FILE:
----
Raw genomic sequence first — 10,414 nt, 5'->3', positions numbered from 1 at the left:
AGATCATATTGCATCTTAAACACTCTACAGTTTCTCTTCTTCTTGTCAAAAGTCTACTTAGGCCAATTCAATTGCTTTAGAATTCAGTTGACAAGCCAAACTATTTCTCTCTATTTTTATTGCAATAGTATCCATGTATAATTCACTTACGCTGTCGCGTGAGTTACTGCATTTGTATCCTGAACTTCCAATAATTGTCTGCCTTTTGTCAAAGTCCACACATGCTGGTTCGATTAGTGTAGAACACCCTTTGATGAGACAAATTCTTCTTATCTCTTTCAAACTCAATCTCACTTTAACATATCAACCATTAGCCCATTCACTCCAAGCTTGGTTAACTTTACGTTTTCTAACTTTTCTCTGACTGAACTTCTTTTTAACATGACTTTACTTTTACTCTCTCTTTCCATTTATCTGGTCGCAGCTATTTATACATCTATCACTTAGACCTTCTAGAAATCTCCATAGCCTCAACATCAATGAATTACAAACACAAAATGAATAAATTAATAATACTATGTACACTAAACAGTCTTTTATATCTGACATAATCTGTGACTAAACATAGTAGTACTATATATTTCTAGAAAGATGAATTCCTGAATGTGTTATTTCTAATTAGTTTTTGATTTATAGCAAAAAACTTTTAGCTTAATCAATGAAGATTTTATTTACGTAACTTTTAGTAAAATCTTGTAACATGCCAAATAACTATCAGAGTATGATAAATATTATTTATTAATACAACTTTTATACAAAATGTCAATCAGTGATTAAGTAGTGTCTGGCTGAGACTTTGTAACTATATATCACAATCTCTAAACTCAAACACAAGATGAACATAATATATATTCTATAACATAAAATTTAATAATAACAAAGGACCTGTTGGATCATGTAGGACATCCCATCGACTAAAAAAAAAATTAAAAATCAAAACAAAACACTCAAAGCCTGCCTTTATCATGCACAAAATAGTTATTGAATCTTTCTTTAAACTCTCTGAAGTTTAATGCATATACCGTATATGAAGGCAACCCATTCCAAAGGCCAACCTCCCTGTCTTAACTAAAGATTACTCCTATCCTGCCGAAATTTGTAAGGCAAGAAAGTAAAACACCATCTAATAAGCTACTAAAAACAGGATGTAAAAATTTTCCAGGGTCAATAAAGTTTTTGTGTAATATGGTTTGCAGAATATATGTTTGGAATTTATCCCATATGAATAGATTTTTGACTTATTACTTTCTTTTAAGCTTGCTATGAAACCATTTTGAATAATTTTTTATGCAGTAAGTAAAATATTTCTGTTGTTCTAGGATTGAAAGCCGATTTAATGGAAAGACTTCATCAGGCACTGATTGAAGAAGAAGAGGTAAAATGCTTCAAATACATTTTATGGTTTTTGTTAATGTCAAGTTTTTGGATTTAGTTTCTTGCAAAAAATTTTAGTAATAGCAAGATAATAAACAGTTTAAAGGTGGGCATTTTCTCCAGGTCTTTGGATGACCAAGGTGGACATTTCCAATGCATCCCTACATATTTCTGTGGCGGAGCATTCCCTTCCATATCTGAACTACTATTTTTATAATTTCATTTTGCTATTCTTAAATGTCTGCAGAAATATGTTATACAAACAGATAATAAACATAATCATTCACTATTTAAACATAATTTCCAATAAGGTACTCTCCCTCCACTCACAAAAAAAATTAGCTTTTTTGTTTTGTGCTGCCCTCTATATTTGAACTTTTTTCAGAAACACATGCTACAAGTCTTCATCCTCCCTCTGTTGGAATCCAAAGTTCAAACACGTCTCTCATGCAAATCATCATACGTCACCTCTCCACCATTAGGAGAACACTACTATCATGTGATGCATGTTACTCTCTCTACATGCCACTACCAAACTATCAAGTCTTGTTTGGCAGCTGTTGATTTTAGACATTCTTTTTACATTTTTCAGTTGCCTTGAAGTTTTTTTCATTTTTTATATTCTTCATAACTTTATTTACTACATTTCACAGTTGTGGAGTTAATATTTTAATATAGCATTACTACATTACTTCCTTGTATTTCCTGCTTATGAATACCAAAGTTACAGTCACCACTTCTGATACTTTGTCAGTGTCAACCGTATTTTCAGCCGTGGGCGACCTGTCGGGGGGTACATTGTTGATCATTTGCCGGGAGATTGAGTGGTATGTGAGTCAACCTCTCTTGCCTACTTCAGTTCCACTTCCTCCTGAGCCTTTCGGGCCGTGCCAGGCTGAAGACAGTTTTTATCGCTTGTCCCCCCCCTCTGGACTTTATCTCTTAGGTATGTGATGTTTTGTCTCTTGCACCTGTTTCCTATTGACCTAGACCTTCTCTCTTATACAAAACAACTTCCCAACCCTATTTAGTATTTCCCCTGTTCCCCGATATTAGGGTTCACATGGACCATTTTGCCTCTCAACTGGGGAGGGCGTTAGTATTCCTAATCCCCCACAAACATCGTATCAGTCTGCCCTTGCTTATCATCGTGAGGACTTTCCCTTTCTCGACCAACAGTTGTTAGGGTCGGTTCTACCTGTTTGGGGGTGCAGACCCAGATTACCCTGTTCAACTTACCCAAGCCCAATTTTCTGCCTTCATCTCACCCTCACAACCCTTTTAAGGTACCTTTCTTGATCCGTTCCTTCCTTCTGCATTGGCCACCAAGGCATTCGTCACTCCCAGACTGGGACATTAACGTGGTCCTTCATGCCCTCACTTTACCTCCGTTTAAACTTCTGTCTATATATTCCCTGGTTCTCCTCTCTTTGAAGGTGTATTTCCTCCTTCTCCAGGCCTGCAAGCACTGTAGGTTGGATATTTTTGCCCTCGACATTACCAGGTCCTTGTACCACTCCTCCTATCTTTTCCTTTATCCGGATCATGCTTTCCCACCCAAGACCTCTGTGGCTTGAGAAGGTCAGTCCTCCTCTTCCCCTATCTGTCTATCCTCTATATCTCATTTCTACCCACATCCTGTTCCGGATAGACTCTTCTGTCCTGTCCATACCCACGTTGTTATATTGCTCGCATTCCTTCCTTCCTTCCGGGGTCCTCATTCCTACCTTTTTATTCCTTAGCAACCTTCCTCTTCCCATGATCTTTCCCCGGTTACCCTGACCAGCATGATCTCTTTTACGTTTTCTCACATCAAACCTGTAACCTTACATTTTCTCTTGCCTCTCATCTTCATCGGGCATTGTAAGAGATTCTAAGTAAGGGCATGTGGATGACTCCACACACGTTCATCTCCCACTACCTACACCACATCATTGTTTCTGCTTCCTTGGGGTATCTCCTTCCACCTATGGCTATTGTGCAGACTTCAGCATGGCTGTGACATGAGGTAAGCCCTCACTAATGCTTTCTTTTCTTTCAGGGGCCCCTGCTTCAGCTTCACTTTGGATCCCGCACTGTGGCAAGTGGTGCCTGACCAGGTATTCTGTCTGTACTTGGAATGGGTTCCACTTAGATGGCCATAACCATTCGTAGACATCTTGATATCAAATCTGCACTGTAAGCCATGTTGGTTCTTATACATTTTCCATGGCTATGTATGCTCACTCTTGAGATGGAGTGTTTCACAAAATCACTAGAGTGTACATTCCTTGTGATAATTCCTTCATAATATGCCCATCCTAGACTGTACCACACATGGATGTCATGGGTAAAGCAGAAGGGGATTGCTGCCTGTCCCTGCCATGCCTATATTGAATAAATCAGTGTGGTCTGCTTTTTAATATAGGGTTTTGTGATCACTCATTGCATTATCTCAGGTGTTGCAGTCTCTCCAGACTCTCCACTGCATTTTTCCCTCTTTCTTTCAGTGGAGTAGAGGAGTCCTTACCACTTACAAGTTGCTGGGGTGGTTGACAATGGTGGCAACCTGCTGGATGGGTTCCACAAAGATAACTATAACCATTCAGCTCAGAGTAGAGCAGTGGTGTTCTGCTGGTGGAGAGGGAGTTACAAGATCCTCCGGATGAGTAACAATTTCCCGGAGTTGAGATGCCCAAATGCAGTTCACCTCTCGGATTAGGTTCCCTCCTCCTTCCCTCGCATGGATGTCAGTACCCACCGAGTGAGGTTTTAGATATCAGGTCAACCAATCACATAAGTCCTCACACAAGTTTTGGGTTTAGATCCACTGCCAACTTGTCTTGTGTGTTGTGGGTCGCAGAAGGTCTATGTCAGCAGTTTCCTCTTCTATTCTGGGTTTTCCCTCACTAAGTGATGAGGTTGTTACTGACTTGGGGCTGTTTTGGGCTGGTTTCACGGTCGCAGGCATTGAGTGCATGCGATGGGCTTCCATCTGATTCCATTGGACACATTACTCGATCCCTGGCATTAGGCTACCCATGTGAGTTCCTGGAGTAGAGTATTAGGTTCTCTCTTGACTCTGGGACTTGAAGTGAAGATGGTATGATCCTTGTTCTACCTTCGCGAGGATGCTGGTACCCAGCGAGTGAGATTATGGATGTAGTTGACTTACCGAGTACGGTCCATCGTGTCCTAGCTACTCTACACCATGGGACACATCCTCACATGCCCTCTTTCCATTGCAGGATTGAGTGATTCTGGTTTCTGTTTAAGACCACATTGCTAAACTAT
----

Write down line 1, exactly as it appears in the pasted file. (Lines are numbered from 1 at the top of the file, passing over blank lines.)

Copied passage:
Raw genomic sequence first — 10,414 nt, 5'->3', positions numbered from 1 at the left: